tonight i went to a nice dinner gathering, with various people involved in science communication and public outreach organizations from around the UK in attendance. i got a bit dressed up and walked across town in the rain in my fancy shoes, only to notice that i wasnt as dressed up as everyone else. oh well.
the more official discussions that occurred over dinner were quite enlightening to someone who has been bottled up in academia and has only recently broken out into the realm of public outreach! there isnt really a defined career path for "science communicator" it seems, and i find that rather unfortunate. the overwhelming opinion was that it is best for science professionals to communicate with schools and the public, because they are the most knowledgeable about the cutting-edge science being conducted. but its also true that there are many people eager to communicate science to the masses who lack direct avenues to pursue this goal. i agree that it is excellent for scientists to communicate directly with schools and the public at large, but its not great that most professional scientists have had no proper training in media relations or public communications.
in the US, we spend some time during our graduate student careers as teaching assistants, but for the most part this is not mandatory. in the UK, the time spent in graduate school is so short, and the financial resources are so limited, that most students dont get in front of a classroom until they are lecturers or professors. by that time in a career, one is so busy advising students, preparing lectures, grading tests, doing science, and participating in committees, that the lack of recognition for public outreach activities makes the exercise more work than its worth - unless an individual is naturally enthusiastic about the pursuit.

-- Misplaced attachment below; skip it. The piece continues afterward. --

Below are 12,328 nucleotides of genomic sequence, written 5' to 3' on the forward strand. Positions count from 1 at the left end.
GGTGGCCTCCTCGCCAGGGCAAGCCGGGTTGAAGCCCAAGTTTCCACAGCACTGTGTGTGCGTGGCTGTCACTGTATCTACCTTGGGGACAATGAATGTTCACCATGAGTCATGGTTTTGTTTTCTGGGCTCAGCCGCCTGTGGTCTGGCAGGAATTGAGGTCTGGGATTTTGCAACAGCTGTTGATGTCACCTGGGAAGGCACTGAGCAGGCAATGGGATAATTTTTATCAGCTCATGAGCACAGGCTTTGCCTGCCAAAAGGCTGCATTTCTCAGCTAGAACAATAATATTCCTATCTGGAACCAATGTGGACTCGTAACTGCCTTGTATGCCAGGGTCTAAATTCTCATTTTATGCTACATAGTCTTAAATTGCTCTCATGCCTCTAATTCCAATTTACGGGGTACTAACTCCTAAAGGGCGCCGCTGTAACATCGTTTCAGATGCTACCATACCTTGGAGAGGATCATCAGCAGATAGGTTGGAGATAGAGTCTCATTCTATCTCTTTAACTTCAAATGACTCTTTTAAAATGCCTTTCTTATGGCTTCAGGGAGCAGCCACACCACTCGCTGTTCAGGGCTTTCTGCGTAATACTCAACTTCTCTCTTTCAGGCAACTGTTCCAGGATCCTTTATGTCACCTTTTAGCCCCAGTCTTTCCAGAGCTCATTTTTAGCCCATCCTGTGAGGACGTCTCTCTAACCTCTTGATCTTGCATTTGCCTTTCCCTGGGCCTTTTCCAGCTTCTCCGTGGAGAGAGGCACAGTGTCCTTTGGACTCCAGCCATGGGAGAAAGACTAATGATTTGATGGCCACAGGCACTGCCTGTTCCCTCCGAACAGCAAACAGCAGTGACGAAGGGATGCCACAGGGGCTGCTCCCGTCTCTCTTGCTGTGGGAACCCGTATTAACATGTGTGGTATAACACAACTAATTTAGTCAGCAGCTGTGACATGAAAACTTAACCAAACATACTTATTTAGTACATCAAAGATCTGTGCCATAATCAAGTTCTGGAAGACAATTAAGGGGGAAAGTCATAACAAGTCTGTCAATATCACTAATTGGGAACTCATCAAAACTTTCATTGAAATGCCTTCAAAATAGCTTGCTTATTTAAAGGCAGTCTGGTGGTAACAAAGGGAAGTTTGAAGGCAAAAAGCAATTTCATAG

so - i think universities should put in a little more effort in training students and staff in public and *media* communication. this is beneficial because professors and lecturers might be more willing to engage the public if they get some sort of professional credit for their efforts, and its also positive considering the types of stories often picked up by media outlets.
one example i can think of right now is the large hadron collider (LHC). popular news media outlets necessarily try to appeal to the masses thru catchy headlines. things like "Black Holes Created by LHC Will Destroy Earth!" can get decent newspaper attention, even though the reality of that happening is ridiculously unlikely and only a couple people amid all of humanity are spouting off such silly things to the media. unfortunately, those headlines seem to be a lot more exciting than the majority of stories coming from scientists involved who are talking about quantum mechanics and fundamental particles. scientists make a huge effort to be completely accurate in all information disseminated, of course! but sometimes in an effort to be absolutely "correct," they will sacrifice flashy language that might otherwise appeal to the media and the public. hence the need for media training for current and upcoming scientists!
in my opinion, its not always about being absolutely, positively accurate in every word that comes out of your mouth... its about engaging people with the simple and exciting information that will get them curious enough to think about the subject more!!!
yet, in a time of facebook, youtube, twitter, and other sources of immediate (and not always accurate) online news... what will be the future of traditional media sources in 5, 10, 20, 40 years?? will we bother printing newspapers? will anyone be able to sift thru all the junk to get to the "real" information? will the appeal of the unobstructed internet eventually extinguish, leading us to a renaissance of tangible reading materials? after all, i think most people that still read novels like to read real books with paper pages.
with how quickly media sources and internet fads are changing, and how unexpectedly certain websites are gaining popularity, i hesitate to predict anything about how information will be distributed by today's youth in even a few years time.
these are my late night ramblings... i'm curious about the thoughts from my media-savvy audience.